Introduction: communities, courts and Scottish towns

Armstrong, J. W. and Mackillop, A. (2017) Introduction: communities, courts and Scottish towns. Urban History, 44(3), pp. 358-364. (doi:10.1017/S0963926816000754)

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This short essay sets the context for the special section on communities, courts and Scottish towns. Scottish burgh records generally, and Aberdeen's UNESCO recognized collection in particular, are considered in light of their legal character. The changing features of pre-modern political society between the fifteenth century and the early nineteenth century are introduced as a shared problem for investigation, and an ancien régime framework is examined as a comparative tool in this field. A vital concern of these articles is with the construction and sometimes contested use of vocabularies of law and authority, privileges and liberties, and ideas of urban ‘community’. Courts at the municipal level, and in the world beyond the burgh, are appreciated as legal and governmental fora. The ambition of this special section is to prompt European comparisons, and encourage greater dialogue with and consideration of Scottish urban records in future research.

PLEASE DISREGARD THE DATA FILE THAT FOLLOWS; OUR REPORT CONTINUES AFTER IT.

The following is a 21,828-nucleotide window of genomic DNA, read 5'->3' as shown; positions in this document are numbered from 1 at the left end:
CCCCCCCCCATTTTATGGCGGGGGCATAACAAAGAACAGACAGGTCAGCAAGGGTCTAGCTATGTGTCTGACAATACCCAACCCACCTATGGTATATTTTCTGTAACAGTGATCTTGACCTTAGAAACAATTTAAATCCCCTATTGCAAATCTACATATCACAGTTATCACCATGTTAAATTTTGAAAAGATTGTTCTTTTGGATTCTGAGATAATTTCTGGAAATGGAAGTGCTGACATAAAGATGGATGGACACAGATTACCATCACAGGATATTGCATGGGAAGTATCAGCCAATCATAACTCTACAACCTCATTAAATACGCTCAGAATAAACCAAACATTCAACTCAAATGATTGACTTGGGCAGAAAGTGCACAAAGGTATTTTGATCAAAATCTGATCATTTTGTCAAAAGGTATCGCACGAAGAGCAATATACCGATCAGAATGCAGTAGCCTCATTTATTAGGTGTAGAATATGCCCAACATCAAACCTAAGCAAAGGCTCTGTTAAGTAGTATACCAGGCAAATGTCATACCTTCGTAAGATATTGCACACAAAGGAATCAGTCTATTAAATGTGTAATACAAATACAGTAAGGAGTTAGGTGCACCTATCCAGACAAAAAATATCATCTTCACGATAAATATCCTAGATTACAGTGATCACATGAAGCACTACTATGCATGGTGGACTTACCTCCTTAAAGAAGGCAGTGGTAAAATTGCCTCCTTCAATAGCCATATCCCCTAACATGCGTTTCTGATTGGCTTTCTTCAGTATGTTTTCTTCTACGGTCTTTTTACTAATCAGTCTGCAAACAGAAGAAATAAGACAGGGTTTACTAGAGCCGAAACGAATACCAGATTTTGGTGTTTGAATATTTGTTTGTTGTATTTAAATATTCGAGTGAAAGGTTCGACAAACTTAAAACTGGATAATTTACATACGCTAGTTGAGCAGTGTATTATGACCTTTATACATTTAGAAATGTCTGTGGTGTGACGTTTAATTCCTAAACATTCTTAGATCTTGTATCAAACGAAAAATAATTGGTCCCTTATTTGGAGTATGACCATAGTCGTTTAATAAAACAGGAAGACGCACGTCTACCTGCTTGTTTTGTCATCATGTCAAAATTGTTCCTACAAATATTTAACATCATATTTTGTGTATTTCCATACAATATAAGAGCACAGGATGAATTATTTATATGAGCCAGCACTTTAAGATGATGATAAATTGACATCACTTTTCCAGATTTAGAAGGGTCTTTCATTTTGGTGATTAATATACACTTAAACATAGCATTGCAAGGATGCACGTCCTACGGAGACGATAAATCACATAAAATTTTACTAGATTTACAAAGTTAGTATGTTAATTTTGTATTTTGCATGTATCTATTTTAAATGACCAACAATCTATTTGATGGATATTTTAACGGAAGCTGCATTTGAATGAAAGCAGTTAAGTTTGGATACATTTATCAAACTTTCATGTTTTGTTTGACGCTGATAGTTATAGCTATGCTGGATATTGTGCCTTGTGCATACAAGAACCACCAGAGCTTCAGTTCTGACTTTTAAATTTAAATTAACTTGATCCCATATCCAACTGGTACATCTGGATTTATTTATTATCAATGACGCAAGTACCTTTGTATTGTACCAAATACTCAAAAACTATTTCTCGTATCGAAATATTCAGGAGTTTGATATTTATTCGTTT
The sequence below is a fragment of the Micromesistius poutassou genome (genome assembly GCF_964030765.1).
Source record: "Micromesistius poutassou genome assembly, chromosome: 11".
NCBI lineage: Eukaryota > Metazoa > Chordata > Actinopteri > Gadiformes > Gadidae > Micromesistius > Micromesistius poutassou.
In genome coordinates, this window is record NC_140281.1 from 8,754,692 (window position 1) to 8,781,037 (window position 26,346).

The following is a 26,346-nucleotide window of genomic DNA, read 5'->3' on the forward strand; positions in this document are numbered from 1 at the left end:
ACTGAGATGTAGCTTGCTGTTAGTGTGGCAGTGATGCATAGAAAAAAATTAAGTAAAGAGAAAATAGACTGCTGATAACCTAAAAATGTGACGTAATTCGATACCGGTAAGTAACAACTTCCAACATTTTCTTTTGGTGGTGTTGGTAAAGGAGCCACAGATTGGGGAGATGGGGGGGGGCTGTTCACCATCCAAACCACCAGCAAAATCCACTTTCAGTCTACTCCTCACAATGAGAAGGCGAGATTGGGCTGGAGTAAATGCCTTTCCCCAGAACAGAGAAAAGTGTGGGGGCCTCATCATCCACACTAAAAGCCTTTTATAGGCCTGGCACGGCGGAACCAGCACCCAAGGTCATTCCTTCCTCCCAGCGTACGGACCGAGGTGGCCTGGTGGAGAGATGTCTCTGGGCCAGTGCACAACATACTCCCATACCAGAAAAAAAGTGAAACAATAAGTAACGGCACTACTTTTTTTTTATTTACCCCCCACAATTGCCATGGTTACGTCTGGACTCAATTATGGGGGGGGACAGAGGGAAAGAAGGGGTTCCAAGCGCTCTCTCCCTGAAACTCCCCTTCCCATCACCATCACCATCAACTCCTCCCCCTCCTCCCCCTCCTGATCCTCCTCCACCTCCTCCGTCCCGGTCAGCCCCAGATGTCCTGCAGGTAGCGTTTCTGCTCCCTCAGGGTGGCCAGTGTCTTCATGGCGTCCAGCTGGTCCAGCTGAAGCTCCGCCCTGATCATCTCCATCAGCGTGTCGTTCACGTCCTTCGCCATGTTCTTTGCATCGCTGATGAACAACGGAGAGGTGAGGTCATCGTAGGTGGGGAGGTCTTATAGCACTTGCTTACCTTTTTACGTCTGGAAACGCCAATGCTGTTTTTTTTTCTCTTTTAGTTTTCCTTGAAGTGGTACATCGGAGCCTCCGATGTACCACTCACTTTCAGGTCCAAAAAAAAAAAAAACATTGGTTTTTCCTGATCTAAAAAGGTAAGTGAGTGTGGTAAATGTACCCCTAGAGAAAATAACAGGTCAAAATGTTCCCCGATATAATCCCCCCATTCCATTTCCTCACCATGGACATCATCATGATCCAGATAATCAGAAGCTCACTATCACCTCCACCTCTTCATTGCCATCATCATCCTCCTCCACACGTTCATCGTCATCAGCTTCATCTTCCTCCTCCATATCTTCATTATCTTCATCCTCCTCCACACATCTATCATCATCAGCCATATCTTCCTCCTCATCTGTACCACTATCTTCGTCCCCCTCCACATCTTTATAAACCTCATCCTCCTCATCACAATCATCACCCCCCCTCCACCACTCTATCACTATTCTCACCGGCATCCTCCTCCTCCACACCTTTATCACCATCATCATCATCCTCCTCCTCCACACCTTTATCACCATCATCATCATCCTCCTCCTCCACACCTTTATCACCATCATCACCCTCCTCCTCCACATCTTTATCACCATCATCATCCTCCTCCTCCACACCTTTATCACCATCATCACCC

Item Type:Articles
Glasgow Author(s) Enlighten ID:Mackillop, Dr Andrew
Authors: Armstrong, J. W., and Mackillop, A.
College/School:College of Arts > School of Humanities > History
Journal Name:Urban History
Publisher:Cambridge University Press
ISSN (Online):1469-8706
Published Online:17 October 2016
Copyright Holders:Copyright © 2016 Cambridge University Press
First Published:First published in Urban History 44(3): 358-364
Publisher Policy:Reproduced in accordance with the publisher copyright policy

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